Getting Ready to Go To Ecuador

The Alba Chronicles
Neville Howarth
Thu 21 Nov 2013 22:18

21 November 2013    Golfito, Costa Rica


08:37.37N 083:10.55W


We spent today getting ready to leave for Bahia de Caraquez in Ecuador tomorrow.   The rhumb line from here to Puerto Amistad is 580 miles on a course of 165 degrees, but we’ll probably end up sailing nearly 700 miles in a dog leg.  The winds for the first part of the trip will be from the west, but will gradually back to the south, so if we sail in a direct line, we’ll be hard on the wind and may have to tack our way south.


Our plan is to set out on starboard tack, lay a south-west course and then gradually let the wind push us onto a more south easterly course as it backs.  Hopefully, we’ll be able to stay on starboard tack all the way and not be too hard on the wind.  We’ll have to keep a wary eye on the currents as well - I don’t want to be pushed too far west.  I’m not sure what currents we’ll encounter because the Humboldt current swirls around with some reverse eddies in this area.


I downloaded a GRIB file and it looks good to go tomorrow - the winds will be light tomorrow, but will be from the west and are forecast to increase overnight.  After a couple of days we should have good 15 knot winds.  Fingers crossed.


The first major chore of the day was to get our international exit zarpe.  It wasn’t as tedious as the clearing in process – Immigration were very helpful and friendly and Customs only took fifteen minutes.  The major delay was waiting for thirty minutes in a bank to pay a $20 fee for the Port Captain to produce the zarpe.  Printing out the zarpe only took ten minutes, so we were done and dusted within 2 hours.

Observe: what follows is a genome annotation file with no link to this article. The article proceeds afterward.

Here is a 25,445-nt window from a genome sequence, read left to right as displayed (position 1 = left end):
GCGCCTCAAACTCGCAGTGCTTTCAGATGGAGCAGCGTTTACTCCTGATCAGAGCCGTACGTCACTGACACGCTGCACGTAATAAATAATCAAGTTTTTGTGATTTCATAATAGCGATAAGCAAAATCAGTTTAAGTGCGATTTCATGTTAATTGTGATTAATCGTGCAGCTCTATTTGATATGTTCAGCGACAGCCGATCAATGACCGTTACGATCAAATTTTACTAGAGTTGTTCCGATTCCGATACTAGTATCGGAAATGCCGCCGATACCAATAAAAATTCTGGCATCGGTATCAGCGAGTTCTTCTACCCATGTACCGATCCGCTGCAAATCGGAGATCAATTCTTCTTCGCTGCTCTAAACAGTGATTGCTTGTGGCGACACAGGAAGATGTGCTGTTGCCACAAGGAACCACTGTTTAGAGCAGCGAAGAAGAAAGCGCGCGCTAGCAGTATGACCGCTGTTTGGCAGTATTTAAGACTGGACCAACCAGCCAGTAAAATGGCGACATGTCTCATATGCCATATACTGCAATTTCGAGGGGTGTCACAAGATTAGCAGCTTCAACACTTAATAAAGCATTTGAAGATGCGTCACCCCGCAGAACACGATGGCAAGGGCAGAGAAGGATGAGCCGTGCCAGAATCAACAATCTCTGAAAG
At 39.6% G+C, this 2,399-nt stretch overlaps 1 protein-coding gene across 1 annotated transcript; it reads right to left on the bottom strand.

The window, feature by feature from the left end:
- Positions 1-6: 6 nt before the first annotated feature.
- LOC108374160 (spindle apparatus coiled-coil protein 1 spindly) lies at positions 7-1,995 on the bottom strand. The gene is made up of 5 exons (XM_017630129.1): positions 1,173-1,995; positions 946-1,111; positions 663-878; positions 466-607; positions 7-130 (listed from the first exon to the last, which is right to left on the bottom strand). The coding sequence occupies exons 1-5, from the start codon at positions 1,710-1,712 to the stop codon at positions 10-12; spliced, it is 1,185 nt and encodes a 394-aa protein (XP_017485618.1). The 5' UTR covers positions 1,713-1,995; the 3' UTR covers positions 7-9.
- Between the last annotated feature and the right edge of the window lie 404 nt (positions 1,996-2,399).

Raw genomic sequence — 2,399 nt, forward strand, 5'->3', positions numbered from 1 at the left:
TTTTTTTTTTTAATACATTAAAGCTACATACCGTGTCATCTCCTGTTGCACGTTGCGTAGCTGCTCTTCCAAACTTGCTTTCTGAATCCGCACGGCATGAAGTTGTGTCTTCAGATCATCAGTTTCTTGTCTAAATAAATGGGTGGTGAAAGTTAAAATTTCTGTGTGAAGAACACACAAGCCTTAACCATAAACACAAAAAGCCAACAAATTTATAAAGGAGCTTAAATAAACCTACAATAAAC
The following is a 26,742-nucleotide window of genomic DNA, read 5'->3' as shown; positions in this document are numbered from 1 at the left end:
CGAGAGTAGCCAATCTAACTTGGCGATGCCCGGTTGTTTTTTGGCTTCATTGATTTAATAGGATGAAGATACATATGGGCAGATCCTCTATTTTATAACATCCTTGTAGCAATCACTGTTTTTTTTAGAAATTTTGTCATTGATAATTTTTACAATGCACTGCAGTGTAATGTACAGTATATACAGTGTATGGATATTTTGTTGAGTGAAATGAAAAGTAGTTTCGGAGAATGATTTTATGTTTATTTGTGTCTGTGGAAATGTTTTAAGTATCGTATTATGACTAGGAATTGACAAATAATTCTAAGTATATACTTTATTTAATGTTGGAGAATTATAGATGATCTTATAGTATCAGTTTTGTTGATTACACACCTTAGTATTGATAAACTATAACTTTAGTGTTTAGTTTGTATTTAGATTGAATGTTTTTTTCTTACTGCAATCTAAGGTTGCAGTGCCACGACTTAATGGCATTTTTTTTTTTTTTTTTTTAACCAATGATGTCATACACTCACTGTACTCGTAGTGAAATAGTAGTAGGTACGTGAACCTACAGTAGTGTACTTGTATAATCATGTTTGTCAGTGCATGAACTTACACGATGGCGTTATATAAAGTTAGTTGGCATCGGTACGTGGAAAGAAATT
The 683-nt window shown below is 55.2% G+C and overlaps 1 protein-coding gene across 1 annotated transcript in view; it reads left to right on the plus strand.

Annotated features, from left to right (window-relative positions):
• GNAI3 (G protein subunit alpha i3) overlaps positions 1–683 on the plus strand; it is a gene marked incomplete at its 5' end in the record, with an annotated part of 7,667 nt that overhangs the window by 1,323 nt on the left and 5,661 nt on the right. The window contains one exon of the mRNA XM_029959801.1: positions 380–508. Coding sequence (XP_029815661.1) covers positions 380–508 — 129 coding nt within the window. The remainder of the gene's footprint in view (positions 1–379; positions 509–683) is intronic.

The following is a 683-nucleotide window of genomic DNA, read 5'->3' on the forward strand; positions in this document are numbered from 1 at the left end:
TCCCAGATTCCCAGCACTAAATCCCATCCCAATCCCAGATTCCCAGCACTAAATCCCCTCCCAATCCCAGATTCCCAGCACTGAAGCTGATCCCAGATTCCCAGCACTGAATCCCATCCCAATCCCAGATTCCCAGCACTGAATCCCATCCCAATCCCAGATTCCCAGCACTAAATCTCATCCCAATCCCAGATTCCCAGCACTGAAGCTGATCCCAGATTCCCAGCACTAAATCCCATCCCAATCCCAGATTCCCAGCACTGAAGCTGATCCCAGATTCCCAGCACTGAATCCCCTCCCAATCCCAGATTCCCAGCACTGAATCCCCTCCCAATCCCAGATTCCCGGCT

Our next stop was at the supermarket, where we stocked up on the usual stuff – mostly liquids like beer, wine, orange juice, milk and coca cola.  We were back on the boat well before midday.


After lunch, I paid our bill at Land Sea Services.  It was only $130 for nine days on a mooring and three big loads of laundry, which is a bargain.  Then all we had to do was to get the dinghy on deck and tidy up after being in one port for over a week.   Glenys cooked a Cassoulet and left it pressurised in the pressure cooker, so that we can eat it for dinner for the first two days at sea. 


So now we wait.